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AN ORIENTAL GARDEN.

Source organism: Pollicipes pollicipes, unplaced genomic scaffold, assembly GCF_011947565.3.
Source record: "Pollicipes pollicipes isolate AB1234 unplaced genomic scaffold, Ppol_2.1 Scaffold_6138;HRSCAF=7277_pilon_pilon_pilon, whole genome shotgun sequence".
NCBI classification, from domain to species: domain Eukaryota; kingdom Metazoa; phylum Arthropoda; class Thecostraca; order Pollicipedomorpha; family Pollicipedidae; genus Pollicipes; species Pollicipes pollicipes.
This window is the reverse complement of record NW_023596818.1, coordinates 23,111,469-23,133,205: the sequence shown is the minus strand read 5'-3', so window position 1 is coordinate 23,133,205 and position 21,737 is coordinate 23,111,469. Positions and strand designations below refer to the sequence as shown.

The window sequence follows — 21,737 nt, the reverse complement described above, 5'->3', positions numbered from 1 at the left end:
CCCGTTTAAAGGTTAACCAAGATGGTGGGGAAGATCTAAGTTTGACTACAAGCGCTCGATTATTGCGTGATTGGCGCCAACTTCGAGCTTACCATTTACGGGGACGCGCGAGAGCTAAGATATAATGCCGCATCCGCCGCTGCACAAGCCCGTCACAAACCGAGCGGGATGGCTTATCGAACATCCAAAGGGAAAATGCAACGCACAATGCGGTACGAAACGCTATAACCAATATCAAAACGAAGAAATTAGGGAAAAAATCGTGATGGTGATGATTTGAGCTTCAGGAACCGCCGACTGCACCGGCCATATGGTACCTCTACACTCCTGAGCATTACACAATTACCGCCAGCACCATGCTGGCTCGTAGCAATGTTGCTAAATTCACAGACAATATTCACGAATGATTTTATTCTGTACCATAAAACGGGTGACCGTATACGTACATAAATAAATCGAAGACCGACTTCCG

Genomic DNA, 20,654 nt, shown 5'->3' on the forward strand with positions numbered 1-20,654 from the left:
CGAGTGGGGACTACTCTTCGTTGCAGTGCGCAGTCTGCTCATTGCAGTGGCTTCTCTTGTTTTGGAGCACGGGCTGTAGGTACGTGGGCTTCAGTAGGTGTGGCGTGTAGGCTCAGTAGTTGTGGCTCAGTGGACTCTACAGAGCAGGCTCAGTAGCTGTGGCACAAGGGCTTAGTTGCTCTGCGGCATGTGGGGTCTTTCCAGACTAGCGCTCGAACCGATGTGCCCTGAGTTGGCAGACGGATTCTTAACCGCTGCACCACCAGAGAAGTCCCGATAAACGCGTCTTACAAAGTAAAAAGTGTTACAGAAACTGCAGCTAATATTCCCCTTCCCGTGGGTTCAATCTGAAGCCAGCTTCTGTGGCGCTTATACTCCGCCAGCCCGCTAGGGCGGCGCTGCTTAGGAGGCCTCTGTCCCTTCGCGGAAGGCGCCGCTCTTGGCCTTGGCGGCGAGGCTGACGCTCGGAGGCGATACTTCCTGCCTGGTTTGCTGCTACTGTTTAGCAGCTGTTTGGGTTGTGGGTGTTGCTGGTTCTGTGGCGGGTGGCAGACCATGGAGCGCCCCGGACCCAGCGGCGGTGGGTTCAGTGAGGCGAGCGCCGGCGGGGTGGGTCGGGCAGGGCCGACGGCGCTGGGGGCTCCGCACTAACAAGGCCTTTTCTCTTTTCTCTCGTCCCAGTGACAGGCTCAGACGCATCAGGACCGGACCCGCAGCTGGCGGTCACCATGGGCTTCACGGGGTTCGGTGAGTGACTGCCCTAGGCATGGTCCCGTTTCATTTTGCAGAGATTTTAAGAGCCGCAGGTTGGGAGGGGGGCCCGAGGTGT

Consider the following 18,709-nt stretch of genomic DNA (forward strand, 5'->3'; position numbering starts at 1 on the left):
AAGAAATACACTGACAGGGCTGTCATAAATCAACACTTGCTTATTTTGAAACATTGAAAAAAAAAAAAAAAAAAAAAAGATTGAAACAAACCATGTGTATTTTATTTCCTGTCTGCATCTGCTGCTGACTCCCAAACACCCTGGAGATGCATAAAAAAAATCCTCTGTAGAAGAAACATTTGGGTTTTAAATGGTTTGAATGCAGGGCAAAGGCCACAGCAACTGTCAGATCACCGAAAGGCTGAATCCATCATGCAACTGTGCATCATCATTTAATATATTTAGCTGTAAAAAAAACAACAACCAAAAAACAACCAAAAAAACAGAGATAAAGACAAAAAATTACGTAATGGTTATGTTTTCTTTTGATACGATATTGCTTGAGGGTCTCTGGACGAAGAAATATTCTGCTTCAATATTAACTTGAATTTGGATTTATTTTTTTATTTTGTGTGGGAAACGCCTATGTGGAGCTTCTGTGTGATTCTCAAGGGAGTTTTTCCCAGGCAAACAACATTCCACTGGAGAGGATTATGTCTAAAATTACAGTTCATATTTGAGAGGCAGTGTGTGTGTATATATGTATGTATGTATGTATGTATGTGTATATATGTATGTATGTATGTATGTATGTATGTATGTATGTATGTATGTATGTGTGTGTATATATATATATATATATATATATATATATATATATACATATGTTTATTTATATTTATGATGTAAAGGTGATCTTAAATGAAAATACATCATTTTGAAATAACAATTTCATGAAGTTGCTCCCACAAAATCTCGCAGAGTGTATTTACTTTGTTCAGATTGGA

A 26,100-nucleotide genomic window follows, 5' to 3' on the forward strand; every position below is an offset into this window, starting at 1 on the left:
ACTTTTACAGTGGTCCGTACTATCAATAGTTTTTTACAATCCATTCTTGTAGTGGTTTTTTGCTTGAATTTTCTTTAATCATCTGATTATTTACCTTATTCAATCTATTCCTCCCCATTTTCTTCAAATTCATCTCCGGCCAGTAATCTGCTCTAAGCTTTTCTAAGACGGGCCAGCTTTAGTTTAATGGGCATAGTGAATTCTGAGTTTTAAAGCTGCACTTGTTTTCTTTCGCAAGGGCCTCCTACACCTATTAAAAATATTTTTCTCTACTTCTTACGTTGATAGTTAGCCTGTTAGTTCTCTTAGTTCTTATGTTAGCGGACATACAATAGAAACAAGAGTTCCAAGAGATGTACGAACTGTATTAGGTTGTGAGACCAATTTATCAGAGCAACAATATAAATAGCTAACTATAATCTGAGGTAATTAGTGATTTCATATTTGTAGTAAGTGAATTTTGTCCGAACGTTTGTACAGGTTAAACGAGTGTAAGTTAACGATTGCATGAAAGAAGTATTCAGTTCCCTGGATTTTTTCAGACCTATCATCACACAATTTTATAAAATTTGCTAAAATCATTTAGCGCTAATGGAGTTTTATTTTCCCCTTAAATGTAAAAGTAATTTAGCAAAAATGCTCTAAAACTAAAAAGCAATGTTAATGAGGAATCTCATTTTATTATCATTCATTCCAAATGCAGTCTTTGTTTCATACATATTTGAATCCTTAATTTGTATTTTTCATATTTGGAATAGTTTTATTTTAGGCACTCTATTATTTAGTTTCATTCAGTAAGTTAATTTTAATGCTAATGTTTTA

It Is Not Planted With Flowers, and It Has No Lawns. A garden does not necessarily mean a collection of flowers arranged more or less symmetrically, with spaces of lawn, shelter of trees and paths hither and thither. There have been gardens that, beyond a terra cotta jar or two holding a rosebush or a flowering al mond, have had no green thing within their gates. I know of an oriental garden in Fez where white garmented Moors come in the cool of the evening to sit and listen io ancient stories that they know by heart, or to music that was old when the pyramids were new, or perhaps to look at a dancing girl or two taking soft steps while they smoke their nar giles, yet that garden is nothing more than a series of arches upholding walls beyond walls, toned a faint, mysterious yellow that is not yellow, but white, and yet not white, but rose. In the middle is a pool of water in a stone basin that looks blue because of the in tense sky overhead and that shim mers with gold in reflections from the iTPalls. In the corner stands a mighty 3"ar full of strange scarlet blossoms, and rugs of deep color and intricate pattern lie on the sun warmed flags. There is always the fairy music of dropping water, and wonderful shad ows move among the arches. This place is a garden for all that it is so builded of man The word court will not do for it Century Magazine. FIGHTING FATIGUE. Jacking Up the Tired System Without Using Stimulants. If efforts to keep at work are con tinued in spite of fatigue the quality of the woik is poor and the exhaustion inordinate Students constantly make this error and do all sorts of things to keep awake to burn the midnight oil when if they would go to bed and rest they could accomplish far more in half the time in the morning with little or no fatigue. Tet there are times when sleepiness and fatigue must be overcome without resort to stimulants which injure the judgment. The tired physician with a critical case, for instance, must have his wits about him, and it will aid him vastly to go to an open window every fifteen or thirty minutes to take a dozen or two deep inspirations of cold air. His exhaustion in the end will be great, but he can make it up later. As a matter of fact, surgeons and others whose work requires the keen est perceptions instinctively choose the early morning for their best efforts, reserving the afternoon for "low pressure" tasks or recreation. That is, it is far better to so live that we do not need the stimulus of these extraor dinary methods of respiration.Amer ican Medicine. DIAMONiTcuF"blAMOND. O. Henry Was a Shade Smarter Than the Magazine Man. A friend of the late O. Henry writes of him: "He was reckless in spending money and frequently gave elevator boys and bellboys five and ten dollar notes But he wasn't 'easy' despite his financial regardlessness. "His friends recently narrated an in cident showing the man's shrewdness. A magazine noted for 'slow pay,' they said, contracted with him for a three part story for which he was to receive $1,500. He got $500 advance before starting to work and when he turned in the second installment (none of it had been printed yet) got $500 more and asked for the third $500 as an advance before finishing the tale "The editor in an effort to save mon ey apparently declared that, after all, the story didn't appear to be worth more than $1,000this when he had the two installments in his office. 'All right,' said O. Henry 'I won't write the third one then.' And hemere didn't. He laughed at the eidtor. "'Well, then,' said the latter, Til run the two parts and then let our readers have a guessing contest as to how the story endsand put up, perhaps, a $300 prize to the winner.' "For a moment the author thought he was outwitted. Then he said: *6o ahead, and I'll win the prize.' He inT tended to win it too!"Boston Herald. A WEIGHTY REASON. It Told Why One of the Nineteen Com missions Was Executed. Before a certain gentleman set out for Japan and India his relatives gave him errands. One wanted an Indian shawl, another a silver Buddha, a third a chryselephantine carving, and so on, till the list of commissions was appalling. He agreed, however, to fill them so far as possible. But when he returned he had exe cuted but one of the nineteen commis sions that had been given him. He had brought back only the chrysele phantine carving. This he gave to one smiling cousin amid the disappointed looks of the other relatives. Why, the disappointed ones asked, had he exe cuted that one particular commission and disregarded the rest? The traveler smiled. "It happened," he began quietly, "that each of you had written your commission on a sheet of paper. On the second day of the voyage out I took all these sheets of paper from my notebook, opened them and spread them on my lap as I reclined in my steamer chair. "The air was very still at the time, but suddenly a brisk wind sprang tip, and every sheet was blown away ex cept that of Cousin Max. Max's sheet "was weighted down with the gold coin he had given me to pay for his carv ing."St. J&mes' Gazette. State News. The recount of the vote in the Min neapolis mayoralty contest shows that Haynes' plurality was 33 instead of 34. Last Saturday was tag day in St. Cloud and the people purchased over $1,000 worth of the badges. The Sun shine society, under the auspices of which the sale of tags was held, is an association which is doing much good. Eliza K. Goebel, 77 years of age,one was sentenced at Moorhead to five years in the penitentiary at Stillwater by Judge Taylor in district court. The prisoner was convicted of man slaughter in the first degree for caus ing the death of a young woman. One man was killed and another in jured in a collision between a string of freight cars being pushed by a lo comotive and a light switch engine at noon Monday in the yards of the Min nesota Transfer company. The man killed is Frank Sherlock, fireman, 31 years old, St. Paul, who died shdVtly after being taken from the wreckage. M. S. Bartholomew, switchman, St. Paul, had afoot crushed. Evidences of an attempt to manu facture "moonshine" whisky in Bel trami county have been found by revenue officers, who suspect that the illicit still was being operated by North Carolina men. It is thought the suspects have left the state. The officers, however, will take no chances They are convinced that the manu facture of the whisky has been stopped temporarily, but a watch will be kept on suspicious places. Members of a robber gang de scended on LakevilJe last Friday night and blew the safe of the post office. The loss in cash, stamps and convertible paper amounts to about $1,000. The explosion was heard by several light sleepers, but no oneFrank arose to investigate. The railway company is laying new sidetracks and has been using dynamite to break up the frozen ground. The blast set off by the bandits was generally sup posed to have been dynamite fired by the railway builders, and no investi gation was made. The robbery was not discovered until a girl employed in the office by Postmaster W. F. Roche enterted the building early on Saturday. The robbers stole a horse, buggy and harness from the stable of J. F. Brooks, a retired farmer, and are supposed to have made their escape to the twin cities. CORE OF THE EARTH. One of the Enigmas of Nature That Science Cannot Solve. Human beings know only a mere bkin of the surface of the earth, not more than thirty miles deep, while the globe is 8,000 miles in diameter. There is probably no oxygen at all below thirty miles, and it is difficult to guess what are the elements within. Prob ably the heaviest elements form a dense core near the center. It is in some respects astonishing, most alarming, that we are so com pletely devoid of any direct knowledge of the constituents of the vast mass of globe beneath us and really only know the merest film. A skin or mem brane one-twentieth of an inch in thickness (the thickness of kid or brown paper) spread over a ball a lit tle more than afoot in diameter repre sents the proportion between the the known crust of the earth thirty miles thick and the great globe itself. We are dependent on inference and speculation for our notions as to the constitution of all that is beneath the skin of thirty miles thickness on the globe's surface! Even what is thrown up by the biggest volcanoes does not come from below this depth or tell us what lies hidden there.Ex change Helter Skelter. "Helter skelter" has been sugges tively defined as a jingling expression vaguely imitating the hurried clatter of feet rapidly and irregularly moved. Most dictionaries, however, led astray probably by the ordinary orthography, have missed the true etymology of this phrase. It should be "helter kelter." "Helter" is an old word for "hang," probably connected with halter, and "kelter" is used by old writers in the sense of "order" or the proper state. Thus Barrow, the divine, says, "If the organs of prayer be out of kelter how can we pray?" "Helter skelter," there fore, is literally "hang order" and means, "Oh, hang order let us do it, or let it take its chance." Ben Jon son in "Every Man In His Humor" writes, "Helter skelter, hang sorrow, care '11 kill a cat" and Shakespeare, using it to express rush and hurry, says, "Helter skelter have I rode to thee." It's Nature. "I noticed in the store we visited to iay everybody was crowded around the perfumery counter." "That's not surprising." "Why not?" "Oughtn't perfume naturally to be a scenter of attraction?"Baltimore American. The most completely lost of all days is the one on which we have not laughed.Chamfort Words are like leaves, and where they most abound much fruit of sense beneath is rarely found.Pope. ^^^f^#^lTHB PRINCETON UKION: THUBSDAY, NOVEMBER 24, 1910/ MM i TWENTY-FIVE YEARS AGO 1 J. C. Hatch is home from Clark, Iowa* where he has been working at his trade, carpenter, all the summer and fall. Hon. Ignatius Donnelly is adver tised to deliver his lecture entitled "Wit and Humor" at Anoka on thepains evening of the 30th inst. Wyanett CorrespondenceIf any has found Henry Howard's black sheep he would be much obliged if he or she would return the bell. Charley Cater, accompanied by several other Herman boys, arrived in town last Friday with their teams with the intention of going into the woods this winter. Robert J. Faussetb and Alice Knot of Milo joined hands and hearts in the parlor of the North Star hotel on Tuesday evening, the stately and digriified Judge Keith officiating as master of ceremonies. Editorial"Our esteemed mugwump neighbor" is what the Howard Lake Herald styles the Union. That's the unkindest cut of all. Call us a horse thief, pickpocket, gambler or drunkard, anything but a mugwump. If you are bound to trade in Anoka patronize respectable and responsible merchants, of whom there are many in that city. Don't be cajoled into buying cheap, worthless, shoddy goods from mushroom "Bankrupt stores." Mrs. I. S. Mudgett, her baby and her son, "Teen," left for California on Tuesday morning, to be gone all winter. "Teen," who is sickly, in company with his father, spent last winter in the Golden state and hisin health was much benefited. Mike Mahoney 's raffle for his span of horses occurred at the residence of Wyman in Duelm last Friday evening. Mrs. Morris Davis of Sauk Rapids held the lucky ticket that drew the horses. About 150 numbers were disposed of. The dance is spoken of as being a very pleasant affair. Mrs. Davis very generously refused to claim the team. Mr. Mahoney, who is a poor man, appreciates her generosity. Those Iiish- Americans of Benton county are big-hearted people. A charter has been granted the Mille Lacs Lumber company to build a dam at Milaca, and toll at the rate of two cents per thousand feet has been allowed for all logs that may be sluiced through the said dam. The charter has been granted for one year only, and if at the expiration of that time the dam proves to be a benefit, the charter can be renewed, but if it proves to be a nuisance, as the lumbermen claim, then the toll will be done away with and different restric tions will be placed upon the damNotice company. A. Household Medicine To be really valuable must show equally good results from each mem ber of the family using it. Foley's Honey and Tar does just this. Whether for children or grown persons Foley's Honey and Tar is best and safest for all coughs and colds. Sold by all Druggists. Tennyson's Tactlessness. Several stories are told of Tenny son's thoughtless speeches. "What fish is this?" he once asked his hostess where he was dining. "Whiting," she replied. "The meanest fish there is," he remarked, quite unconscious that he could have wounded any one's feel ings. Yet his kindness of heart was such that when his partridge was afterward given him almost raw he ate steadily through it for fear his hostess might be vexed On one occasion Tennyson was very rude to Mrs Brotherton, a neighbor at Freshwater. The next day he came to her house with a great cabbage under each arm "I heard you like these, so I brought them," he said genialy It was his idea of a peace offering. It's hard to tell which feels the worse about the approach of fallthe boy who must go back to school or the old man confronted with the coal problem. An aeroplane man has reached a height of 8,471 feet That will serve for him until horizontal details are straightened out (First Publication Nov. 24) Citation for Hearing on Final Account and for Distribution. ESTATE OF JOHN W. CATER State of Minnesota, County of Mille Laos, In Probate Cour,t. In the matter of the estate of John W. Cater, decedent. The State of Minnesota to all persons inter ested in the final account and distribution of the estate of said decedent: The representative of the above named de cedent, having filed in this court hisfinalac count of the administration of the estate of said decedent, together with his petition pray ing for the adjustment and allowance of said final accountand for distribution of the resi due of said estate to the persons thereunto en titled, Therefore, you, and each of you, are hereby cited and required to show cause, if any you have, before this court at the probate court rooms in the court house, in the village of Princeton, in the county of Mille Lacs, State of Minnesota, on the 19th day of December, 1910, at 10 o'clock a. m., why said petition should not be granted. Witness the judge of said court, and the seal of said court, this 21st day of November, 1910. WM. V. SANFORD, (Court Seal) Probate Judge. CHARLES KEITH, Attorney for Petitioner. Both (Speedy and Effective This indicates the action of Foley Kidney Pills as S. Parsons, Battle Greek, Mich., illustrates: ','1 have been afflicted with a severe case of kidney and bladder trouble for which I found no relief until I used Foley Kidney Pills. These cured me entire ly of all my ailments. I was troubled with backaches and severe shooting with annoying urinary irregu larities. The steady use of Foley Kidney Pills rid me entirely of all my former troubles. They have my highest recommendation." Sold by all Druggists. First Pub Nov 24. 1910 Notice of Mortgage Foreclosure Sale. Default has occurred in the condi tions of a certain mortgage made and executed by William Kohne and Annie Kohne, his wife, as mortgagors, to the First National Bank of Lake Benton, Minnesota, as mortgagee, dated January 7th, 1909, and re corded in the office of the register of deeds in and for the county of Mille Lacs and State of Minnesota, on March 10th, 1909, in book "W" of mortgages on page 493, whereby said mortgagors did mortgage and con vey to said mortgagee the premises hereinafter described, to secure the payment to said mortgagee of the sum of one thousand five hundred dollars ($1,500.00) with interest at the rate of ten per centum per annum. There is claimed to be due and is~ due on said mortgage and mortgage debt, at the date of this notice, the sum of $2,083.75, said sum being for both principal and interest. No action or proceeding at law or in equity has been instituted to recover the debt secured by said mortgage. Notice is hereby given, that by virtue of a power of sale contained in said mortgage, and pursuant to the statute in such case made and pro vided, said mortgage will be fore closed by a sale of the premises there described, together with all the hereditaments and appurtenances thereunto belonging or in any wise appertaining, at public auction to the highest bidder, for cash, by the sheriff of said county of Mille Lacs at the front door of the court house in the village of Princeton, Mille Lacs county, Minnesota, on Tuesday, the 10th day of January, 1911, at nine o'clock in the forenoon of said day, to pay the amount which will then be due on said mortgage and mortgage debt, for principal and interest, and the costs and disbursements of said foreclosure sale including the attorney's fees stipulated in said mortgage. The premises covered and conveyed by said mortgage are situated in Mille Lacs county, Minnesota and are described as follows, to-wit: The North half of the Southeast quarter (N% of SEJ) of section ten (10) in township number thirty-six (36), north, of range number twenty six (26), west of the Fifth P. M. Dated November 19, 1910. FIRST NATIONAL BANK of Lake Benton, Minnesota, Mortgagee. John H. Brown, Attorney for Mortgagee, Tyler,Minnesota. First Pub. Nov 17 of Mortgage Foreclosure Sale. Default having been made in the payment of the sum of Seven Hundred Forty-nine and 68-100 ($749.68) dol lars claimed to be due, and which is due at the date of this notice, upon a mortgage executed by Clare Neuman, otherwise Clare K. Neuman, and Ethelin Neuman his wife, mortgagors, to Sarah W. Coates mortgagee, dated November 9, 1909, and recorded in the office of the register of deeds of the county of Mille Lacs and State of Minnesota, December 7, 1909, at 9 o'clock a. m., in book S of mort gages at page 326, notice is hereby given that said mortgage will be fore closed by a sale of the premises there in described and conveyed, viz: Lot one (1) of block three (3) of Oakland, in Princeton, Mille Lacs county, Min nesota, according to the plab thereof on file and of record in the office of the register of deeds of said Mille Lacs county, which sale will be made by the sheriff of said county at the front door of the court house in the village of Princeton in said county on the 2nd day of January, 1911, at 10 o'clock a. m., at public vendue to the highest bidder for cash, to pay said debt of Seven Hundred Forty-nine and 68-100 ($749.68) dollars, and the disbursements allowed by law, includ ing an attorney's fee of $25.00 as pro vided in said mortgage, subject to re demption at any time within one year from the date of sale as provided by law. Dated November 14, 1910. SARAH W. COATES, Mortgagee. E. L. McMillan, Attorney for Mortgagee, Princeton, Minn. First Pub Nov 10 1910 Summons. State of Minnesota, County of Mille Lacs, ss. District Court, Seventh Judicial District. Martha A. Douglas, Plaintiff, vs. Elden F. Douglas, Defendant. The State of Minnesota to the above named defendant: You are hereby summoned and re quired to answer the complaint of the plaintiff in the above entitled action which complaint is on file in the office of the Clerk of the District Court in and for said Mille Lacs county, and to serve a copy of your answer to the said complaint on the subscriber at his office in the Village of Princeton, in said county of Mille Lacs, within thirty days after the ser vice of this summons on you exclusive of the day of such service and if you fail to answer the said complaint within the time aforesaid, the plaintiff in this action will apply to the court for the relief demanded in the com plaint. Dated October 29th, 1910. J. A. BOSS, Plaintiff's Attorney, Princeton, Minnesota. ..Mi.|.i|iiM.i|l.Mli|.fr,M,,lHM^^^^ ^mmmmmmffTmmfnmfmmfnmmmmmmmmmg The Princeton Boot and Shoe Man The EarlyChristmas Shoppe 1 HAS FIRST CHOICE. Our line of Stamped and Embroidered Good is complete. ff S~ Stamped pillow cases, 45 Inch tubing ^ep^ 3 per pair IOC 3 Stamped guest towels in fancy buck, each 42-inch stamped huck towels, each 42-inch stamped hemstitched huck towels, t*#- each 55 Stamped linen center pieces, at Stamped burlap for towel racks, complete Burlap runners, each Burlay pillow tops, each Stamped soap cases with soap, each Stamped cases, rubber lined with soap and face cloth, each Beautiful new pillow tops, at 35c 1 50c 1 30c 35c 50c 50c 50c 50c 25c 55c 50c 25can r A full line of Tico letters.- =3 This is only one suggestion. Watch for the new ones to follow. 3 F. T. KETTELHODT I Princeton, Minn. 3 Going Out of Business THANK the public for their liberal patronage of the past 20 years, and hope for a continu ance of the same for the brief time that it takes to close out my stock. Reductions are being made in all lines. Below are some of the prices on groceries: Spices, per pound 20c Celluloid Starch, per pkg 7 Red Cross Starch, per pkg 7c Stock Salmon, large can |3 White Drip Syrup, per gal 30c I Bengal Sorghum, per gal 50c I Wild Rice, 2 lbs. for 25c Olives, 20 oz. jar for 25c I __________^ BYERS Princeton, Minnesota The Shoe Bill is Big Enough TTW'HEN the money is as wisely spent as it possibly could be it takes enough money, goodness knows, to shoe the house hold without wasting any experimenting, be cause you are experimenting unless you are dealing in certainties. Yes, there are such things as shoe certainties. We can show them to you any day. You are wise if you deal in shoe certainties, and to do that you have but to make a practice of coming here for all your needs in footwear. Yours truly, Solomon Long: L. C. HUMMEL Dmlr in Fresh and Salt Meats, Lard, Poultry, Pish and Game in Season. Both Telephones. Mala Street, (Opposite Starch Factory.) Princeton, Minn. 4.* Jl -4